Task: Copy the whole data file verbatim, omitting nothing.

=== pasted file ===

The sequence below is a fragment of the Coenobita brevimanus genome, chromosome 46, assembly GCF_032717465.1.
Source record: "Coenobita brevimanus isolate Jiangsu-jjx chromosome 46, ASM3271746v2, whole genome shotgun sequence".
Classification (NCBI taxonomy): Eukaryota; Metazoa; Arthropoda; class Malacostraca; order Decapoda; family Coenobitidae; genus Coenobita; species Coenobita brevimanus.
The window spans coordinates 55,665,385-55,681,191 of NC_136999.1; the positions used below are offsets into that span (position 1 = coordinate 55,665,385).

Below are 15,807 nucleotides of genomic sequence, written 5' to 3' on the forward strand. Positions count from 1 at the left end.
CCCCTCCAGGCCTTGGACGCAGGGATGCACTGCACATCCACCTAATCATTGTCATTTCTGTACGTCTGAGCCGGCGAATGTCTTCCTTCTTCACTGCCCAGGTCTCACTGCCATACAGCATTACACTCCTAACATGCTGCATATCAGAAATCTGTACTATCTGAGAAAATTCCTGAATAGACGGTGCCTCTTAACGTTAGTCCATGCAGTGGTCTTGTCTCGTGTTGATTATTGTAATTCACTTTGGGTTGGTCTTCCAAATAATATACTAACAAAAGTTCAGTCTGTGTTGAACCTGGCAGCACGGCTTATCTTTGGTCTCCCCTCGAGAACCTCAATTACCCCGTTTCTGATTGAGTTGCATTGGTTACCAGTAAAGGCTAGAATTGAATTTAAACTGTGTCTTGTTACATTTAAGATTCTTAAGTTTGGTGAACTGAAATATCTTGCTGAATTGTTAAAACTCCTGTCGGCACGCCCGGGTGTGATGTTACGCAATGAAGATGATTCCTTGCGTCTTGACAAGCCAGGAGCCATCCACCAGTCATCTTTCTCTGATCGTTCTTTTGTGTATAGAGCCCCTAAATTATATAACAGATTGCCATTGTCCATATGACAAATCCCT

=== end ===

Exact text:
The sequence below is a fragment of the Coenobita brevimanus genome, chromosome 46, assembly GCF_032717465.1.
Source record: "Coenobita brevimanus isolate Jiangsu-jjx chromosome 46, ASM3271746v2, whole genome shotgun sequence".
Classification (NCBI taxonomy): Eukaryota; Metazoa; Arthropoda; class Malacostraca; order Decapoda; family Coenobitidae; genus Coenobita; species Coenobita brevimanus.
The window spans coordinates 55,665,385-55,681,191 of NC_136999.1; the positions used below are offsets into that span (position 1 = coordinate 55,665,385).

Below are 15,807 nucleotides of genomic sequence, written 5' to 3' on the forward strand. Positions count from 1 at the left end.
CCCCTCCAGGCCTTGGACGCAGGGATGCACTGCACATCCACCTAATCATTGTCATTTCTGTACGTCTGAGCCGGCGAATGTCTTCCTTCTTCACTGCCCAGGTCTCACTGCCATACAGCATTACACTCCTAACATGCTGCATATCAGAAATCTGTACTATCTGAGAAAATTCCTGAATAGACGGTGCCTCTTAACGTTAGTCCATGCAGTGGTCTTGTCTCGTGTTGATTATTGTAATTCACTTTGGGTTGGTCTTCCAAATAATATACTAACAAAAGTTCAGTCTGTGTTGAACCTGGCAGCACGGCTTATCTTTGGTCTCCCCTCGAGAACCTCAATTACCCCGTTTCTGATTGAGTTGCATTGGTTACCAGTAAAGGCTAGAATTGAATTTAAACTGTGTCTTGTTACATTTAAGATTCTTAAGTTTGGTGAACTGAAATATCTTGCTGAATTGTTAAAACTCCTGTCGGCACGCCCGGGTGTGATGTTACGCAATGAAGATGATTCCTTGCGTCTTGACAAGCCAGGAGCCATCCACCAGTCATCTTTCTCTGATCGTTCTTTTGTGTATAGAGCCCCTAAATTATATAACAGATTGCCATTGTCCATATGACAAATCCCT